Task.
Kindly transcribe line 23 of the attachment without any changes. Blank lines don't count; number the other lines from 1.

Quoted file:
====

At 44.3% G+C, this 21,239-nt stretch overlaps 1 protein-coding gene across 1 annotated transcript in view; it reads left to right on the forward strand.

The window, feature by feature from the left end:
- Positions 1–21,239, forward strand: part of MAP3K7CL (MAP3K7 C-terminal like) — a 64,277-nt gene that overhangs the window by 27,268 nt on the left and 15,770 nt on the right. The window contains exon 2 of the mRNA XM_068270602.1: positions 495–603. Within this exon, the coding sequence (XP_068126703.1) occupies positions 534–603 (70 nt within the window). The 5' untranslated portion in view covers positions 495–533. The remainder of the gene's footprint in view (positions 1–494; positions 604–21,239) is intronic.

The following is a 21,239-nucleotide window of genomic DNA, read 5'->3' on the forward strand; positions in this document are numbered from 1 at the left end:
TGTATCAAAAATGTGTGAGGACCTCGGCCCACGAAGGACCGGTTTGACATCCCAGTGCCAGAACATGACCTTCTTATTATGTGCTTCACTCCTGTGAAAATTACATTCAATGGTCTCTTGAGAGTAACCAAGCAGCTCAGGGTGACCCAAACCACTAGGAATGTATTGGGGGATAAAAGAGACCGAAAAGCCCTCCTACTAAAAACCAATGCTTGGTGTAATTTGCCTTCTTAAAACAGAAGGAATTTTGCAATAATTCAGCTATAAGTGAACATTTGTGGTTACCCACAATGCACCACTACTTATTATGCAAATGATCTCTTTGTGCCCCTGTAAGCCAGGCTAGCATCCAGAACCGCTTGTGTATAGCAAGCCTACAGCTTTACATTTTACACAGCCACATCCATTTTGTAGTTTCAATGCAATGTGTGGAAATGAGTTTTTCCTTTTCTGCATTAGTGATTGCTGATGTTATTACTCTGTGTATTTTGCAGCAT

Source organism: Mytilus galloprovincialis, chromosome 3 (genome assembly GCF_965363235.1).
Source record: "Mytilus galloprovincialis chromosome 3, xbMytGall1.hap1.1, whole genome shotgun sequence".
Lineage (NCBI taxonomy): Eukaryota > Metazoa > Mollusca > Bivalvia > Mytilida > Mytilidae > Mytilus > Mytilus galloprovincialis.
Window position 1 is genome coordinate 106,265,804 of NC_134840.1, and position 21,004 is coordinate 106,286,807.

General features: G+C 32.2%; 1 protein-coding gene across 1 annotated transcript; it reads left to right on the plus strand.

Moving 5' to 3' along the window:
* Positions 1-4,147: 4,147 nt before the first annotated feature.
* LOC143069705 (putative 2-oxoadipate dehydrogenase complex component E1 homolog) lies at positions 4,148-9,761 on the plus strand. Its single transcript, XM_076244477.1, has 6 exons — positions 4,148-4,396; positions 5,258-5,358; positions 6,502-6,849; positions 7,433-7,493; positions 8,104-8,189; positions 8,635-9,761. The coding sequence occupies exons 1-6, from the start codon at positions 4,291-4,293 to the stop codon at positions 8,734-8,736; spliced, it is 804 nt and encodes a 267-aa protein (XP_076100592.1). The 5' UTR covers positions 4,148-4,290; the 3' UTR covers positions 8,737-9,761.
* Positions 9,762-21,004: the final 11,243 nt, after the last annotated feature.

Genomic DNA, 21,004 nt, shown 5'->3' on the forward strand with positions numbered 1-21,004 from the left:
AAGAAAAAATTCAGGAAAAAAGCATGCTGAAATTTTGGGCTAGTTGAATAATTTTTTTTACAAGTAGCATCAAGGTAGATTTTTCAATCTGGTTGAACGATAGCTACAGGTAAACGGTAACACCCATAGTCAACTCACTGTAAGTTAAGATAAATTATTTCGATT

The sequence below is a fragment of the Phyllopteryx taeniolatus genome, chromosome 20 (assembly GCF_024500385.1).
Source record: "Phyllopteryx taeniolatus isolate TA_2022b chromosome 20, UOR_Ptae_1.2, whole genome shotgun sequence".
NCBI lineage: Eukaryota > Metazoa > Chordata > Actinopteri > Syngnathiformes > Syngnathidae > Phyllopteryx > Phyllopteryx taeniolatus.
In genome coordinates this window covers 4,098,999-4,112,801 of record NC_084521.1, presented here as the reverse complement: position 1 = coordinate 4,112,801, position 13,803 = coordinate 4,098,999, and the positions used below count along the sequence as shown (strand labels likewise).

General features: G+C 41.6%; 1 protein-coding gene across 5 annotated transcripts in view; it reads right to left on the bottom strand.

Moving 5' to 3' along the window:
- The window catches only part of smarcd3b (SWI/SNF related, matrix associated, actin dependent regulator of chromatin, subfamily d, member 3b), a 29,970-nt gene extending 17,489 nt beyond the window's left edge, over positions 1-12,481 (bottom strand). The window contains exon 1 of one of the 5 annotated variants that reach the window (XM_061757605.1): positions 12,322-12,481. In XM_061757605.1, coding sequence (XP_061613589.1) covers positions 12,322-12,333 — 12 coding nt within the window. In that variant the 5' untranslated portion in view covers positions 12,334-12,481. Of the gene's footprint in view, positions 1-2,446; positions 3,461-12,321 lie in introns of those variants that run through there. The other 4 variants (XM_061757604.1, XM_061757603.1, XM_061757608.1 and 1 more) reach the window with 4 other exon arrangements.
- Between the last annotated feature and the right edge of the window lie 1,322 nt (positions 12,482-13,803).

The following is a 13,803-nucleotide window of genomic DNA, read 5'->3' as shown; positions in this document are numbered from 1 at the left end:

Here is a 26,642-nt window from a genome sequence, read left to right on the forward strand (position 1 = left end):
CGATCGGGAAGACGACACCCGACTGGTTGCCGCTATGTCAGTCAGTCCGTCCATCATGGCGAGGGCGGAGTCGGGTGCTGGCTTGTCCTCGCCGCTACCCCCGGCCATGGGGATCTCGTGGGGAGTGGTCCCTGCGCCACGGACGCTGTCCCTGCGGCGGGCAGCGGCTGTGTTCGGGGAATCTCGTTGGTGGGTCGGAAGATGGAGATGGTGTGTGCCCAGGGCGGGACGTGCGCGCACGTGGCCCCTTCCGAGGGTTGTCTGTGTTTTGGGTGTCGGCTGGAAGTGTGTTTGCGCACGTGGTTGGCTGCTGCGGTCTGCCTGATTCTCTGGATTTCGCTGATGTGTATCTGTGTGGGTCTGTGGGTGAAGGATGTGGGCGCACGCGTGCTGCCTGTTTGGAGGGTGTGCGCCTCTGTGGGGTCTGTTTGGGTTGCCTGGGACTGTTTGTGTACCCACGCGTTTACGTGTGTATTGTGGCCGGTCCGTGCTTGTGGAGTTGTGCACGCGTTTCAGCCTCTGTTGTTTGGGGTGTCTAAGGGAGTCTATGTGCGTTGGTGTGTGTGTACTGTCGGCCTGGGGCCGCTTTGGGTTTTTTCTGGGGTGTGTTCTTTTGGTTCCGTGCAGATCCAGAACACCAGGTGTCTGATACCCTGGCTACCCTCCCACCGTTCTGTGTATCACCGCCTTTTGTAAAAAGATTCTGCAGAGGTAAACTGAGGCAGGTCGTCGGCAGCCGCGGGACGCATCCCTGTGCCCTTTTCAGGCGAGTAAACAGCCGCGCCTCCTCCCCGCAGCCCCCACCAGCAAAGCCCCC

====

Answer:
- The window catches only part of smarcd3b (SWI/SNF related, matrix associated, actin dependent regulator of chromatin, subfamily d, member 3b), a 29,970-nt gene extending 17,489 nt beyond the window's left edge, over positions 1-12,481 (bottom strand). The window contains exon 1 of one of the 5 annotated variants that reach the window (XM_061757605.1): positions 12,322-12,481. In XM_061757605.1, coding sequence (XP_061613589.1) covers positions 12,322-12,333 — 12 coding nt within the window. In that variant the 5' untranslated portion in view covers positions 12,334-12,481. Of the gene's footprint in view, positions 1-2,446; positions 3,461-12,321 lie in introns of those variants that run through there. The other 4 variants (XM_061757604.1, XM_061757603.1, XM_061757608.1 and 1 more) reach the window with 4 other exon arrangements.